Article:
# Transformation of Exponential Functions: Examples & Summary

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• 0:01 The Basic Exponential Function
• 1:50 Reversals
• 2:51 Vertical Shifts
• 3:39 Horizontal Shifts
• 4:28 Lesson Summary

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Lesson Transcript
Instructor: Yuanxin (Amy) Yang Alcocer

Amy has a master's degree in secondary education and has taught math at a public charter high school.

All exponential functions follow a basic graph. But when you make changes to the function, you will see the graph shift and make changes. Watch this video lesson to learn how to easily identify these changes or transformations.

## The Basic Exponential Function

An exponential function is any function where the variable is the exponent of a constant. The basic exponential function is f(x) = b^x, where the b is your constant, also called base for these types of functions. Keep in mind that this base is always positive for exponential functions. All other exponential functions are based off of the basic exponential function.

You will see that different exponential functions will add numbers to the basic exponential function in various locations, and these changes will produce changes in the graph as well. When you graph any exponential function though, they will all have the same general look, based off of the basic exponential function graph. Depending on the change, or transformation, the graph can be shifted up or down, left or right, or even reversed. Keep watching, and we will identify what causes these changes.

First, let's see what the basic exponential function looks like graphed. Before I show you how it looks, I want you to think about exponentials for a moment. What happens as you increase the exponent? Doesn't the value of the function get increasingly bigger at an increasingly faster rate? It does, so you will see the graph curve upwards quickly. And looking at our graph, we see that it does.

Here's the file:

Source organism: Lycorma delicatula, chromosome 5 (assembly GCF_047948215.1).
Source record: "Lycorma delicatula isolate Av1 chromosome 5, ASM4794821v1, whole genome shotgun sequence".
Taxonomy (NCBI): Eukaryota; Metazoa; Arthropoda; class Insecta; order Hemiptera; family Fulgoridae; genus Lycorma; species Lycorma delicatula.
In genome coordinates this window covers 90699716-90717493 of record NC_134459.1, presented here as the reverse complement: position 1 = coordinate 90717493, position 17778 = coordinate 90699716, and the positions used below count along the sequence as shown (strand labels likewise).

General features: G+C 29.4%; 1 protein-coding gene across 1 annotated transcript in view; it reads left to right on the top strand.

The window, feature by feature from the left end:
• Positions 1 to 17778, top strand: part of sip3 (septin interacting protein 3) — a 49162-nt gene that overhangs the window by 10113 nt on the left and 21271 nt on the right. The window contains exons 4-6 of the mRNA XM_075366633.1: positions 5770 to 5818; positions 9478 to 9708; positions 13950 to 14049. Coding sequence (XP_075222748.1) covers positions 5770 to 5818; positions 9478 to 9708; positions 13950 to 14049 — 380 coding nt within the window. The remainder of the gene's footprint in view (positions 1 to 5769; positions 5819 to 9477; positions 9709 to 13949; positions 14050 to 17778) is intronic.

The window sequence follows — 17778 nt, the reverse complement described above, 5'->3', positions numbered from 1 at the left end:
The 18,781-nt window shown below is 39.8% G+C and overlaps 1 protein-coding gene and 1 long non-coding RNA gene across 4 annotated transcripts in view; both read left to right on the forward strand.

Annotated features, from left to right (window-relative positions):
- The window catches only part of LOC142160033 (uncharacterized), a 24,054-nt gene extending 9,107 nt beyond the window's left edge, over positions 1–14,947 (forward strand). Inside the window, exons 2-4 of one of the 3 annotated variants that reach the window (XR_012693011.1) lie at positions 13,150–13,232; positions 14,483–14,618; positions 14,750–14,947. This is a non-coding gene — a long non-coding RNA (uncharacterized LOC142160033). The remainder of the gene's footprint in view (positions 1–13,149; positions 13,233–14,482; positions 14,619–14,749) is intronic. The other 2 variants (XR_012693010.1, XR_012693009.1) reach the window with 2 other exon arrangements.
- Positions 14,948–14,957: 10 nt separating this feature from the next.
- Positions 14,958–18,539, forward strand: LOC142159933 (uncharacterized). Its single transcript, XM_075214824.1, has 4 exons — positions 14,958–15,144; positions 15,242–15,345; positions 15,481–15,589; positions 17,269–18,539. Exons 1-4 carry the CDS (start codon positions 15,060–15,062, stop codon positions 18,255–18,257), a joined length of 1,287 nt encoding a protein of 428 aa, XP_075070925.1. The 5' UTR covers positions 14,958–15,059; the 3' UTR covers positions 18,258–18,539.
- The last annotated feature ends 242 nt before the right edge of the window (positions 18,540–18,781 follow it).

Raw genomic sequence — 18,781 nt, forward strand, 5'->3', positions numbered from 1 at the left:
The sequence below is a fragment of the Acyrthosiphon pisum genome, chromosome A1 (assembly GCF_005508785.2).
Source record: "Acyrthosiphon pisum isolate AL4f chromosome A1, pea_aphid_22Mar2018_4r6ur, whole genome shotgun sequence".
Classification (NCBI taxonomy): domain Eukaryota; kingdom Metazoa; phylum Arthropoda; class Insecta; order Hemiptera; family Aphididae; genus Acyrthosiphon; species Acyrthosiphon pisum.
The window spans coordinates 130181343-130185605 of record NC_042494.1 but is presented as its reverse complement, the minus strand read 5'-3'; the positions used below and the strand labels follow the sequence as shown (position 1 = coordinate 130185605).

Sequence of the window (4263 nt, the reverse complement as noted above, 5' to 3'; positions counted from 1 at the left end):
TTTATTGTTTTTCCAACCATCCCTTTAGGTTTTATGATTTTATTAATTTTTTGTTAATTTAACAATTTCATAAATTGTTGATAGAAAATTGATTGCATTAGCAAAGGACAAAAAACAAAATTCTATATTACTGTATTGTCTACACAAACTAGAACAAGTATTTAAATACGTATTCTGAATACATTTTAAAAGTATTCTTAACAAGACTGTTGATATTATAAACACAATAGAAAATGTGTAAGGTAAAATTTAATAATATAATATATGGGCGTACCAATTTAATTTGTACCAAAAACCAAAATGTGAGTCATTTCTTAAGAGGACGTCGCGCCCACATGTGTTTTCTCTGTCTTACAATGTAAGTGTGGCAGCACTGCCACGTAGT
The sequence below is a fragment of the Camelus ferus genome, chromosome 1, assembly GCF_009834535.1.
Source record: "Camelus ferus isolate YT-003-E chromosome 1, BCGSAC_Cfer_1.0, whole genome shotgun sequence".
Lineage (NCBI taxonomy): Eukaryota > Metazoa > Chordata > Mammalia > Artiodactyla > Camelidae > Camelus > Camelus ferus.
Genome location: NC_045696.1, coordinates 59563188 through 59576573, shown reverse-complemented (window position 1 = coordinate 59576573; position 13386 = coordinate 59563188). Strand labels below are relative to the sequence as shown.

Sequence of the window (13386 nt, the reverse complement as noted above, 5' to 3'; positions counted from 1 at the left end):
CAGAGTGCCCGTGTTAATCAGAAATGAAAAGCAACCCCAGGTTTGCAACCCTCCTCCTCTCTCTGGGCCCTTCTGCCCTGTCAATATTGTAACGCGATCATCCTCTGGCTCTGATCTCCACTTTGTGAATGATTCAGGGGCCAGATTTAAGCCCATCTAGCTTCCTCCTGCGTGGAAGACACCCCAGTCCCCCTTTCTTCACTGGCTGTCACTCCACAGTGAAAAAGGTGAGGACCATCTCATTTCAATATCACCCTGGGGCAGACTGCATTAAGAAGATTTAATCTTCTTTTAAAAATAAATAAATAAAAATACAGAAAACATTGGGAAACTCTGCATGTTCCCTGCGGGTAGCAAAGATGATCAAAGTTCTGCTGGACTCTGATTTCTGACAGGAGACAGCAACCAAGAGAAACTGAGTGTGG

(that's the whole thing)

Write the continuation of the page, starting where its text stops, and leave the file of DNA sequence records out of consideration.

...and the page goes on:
This particular graph shows the graph of f(x) = 2^x. Also notice that the graph crosses the y-axis when the exponent equals 0. For the basic function, it is when the x = 0 since our exponent is x by itself. Now let's see what happens to the graph when we change the function slightly.

## Reversals

What can we change? Well, we can change the exponent to a negative so our function becomes f(x) = 2^(-x). What happens then? Think about what is happening to the exponent. The negative sign essentially reverses our variable. As you decrease the x-value and as it gets more negative, the function gets larger and larger more quickly. Why? Well, if we plug in a -2 for our x, the function becomes 2^-(-2) = 2^2 since the negative changes the sign of the exponent. If we plug in a -3, the function becomes 2^-(-3) = 2^3. The more negative we get, the bigger our function becomes. So your graph flips or reverses itself.

## Vertical Shifts

When you add or subtract a number from the basic function, we get vertical shifts. Think about this. What can you do to the graph to make it go up or down? Wouldn't you just have to add or subtract some numbers? If we added a 3 to our function to get f(x) = 2^x + 3, we would be shifting our graph 3 points upwards. You can think of this as adding 3 to every single point on our basic graph.

If we subtract 4 from the function, what do you think will happen? Our graph will shift down by 4 points. We are essentially subtracting 4 from every single point of our basic graph.

Also, both graphs cross the y-axis when x = 0 since the exponent is only x.

## Horizontal Shifts

When we add or subtract from the exponent, the graph moves sideways. If we add a 2 to the exponent, we see the graph shifts 2 points to the left. Why? When we change the exponent, we are changing where the graph crosses the y-axis. Remember that the graph crosses the y-axis when the exponent is 0. So, if our exponent has an added 2, we need to subtract 2 to get back to 0. Going left on the x-axis will give us that minus 2 that we need.

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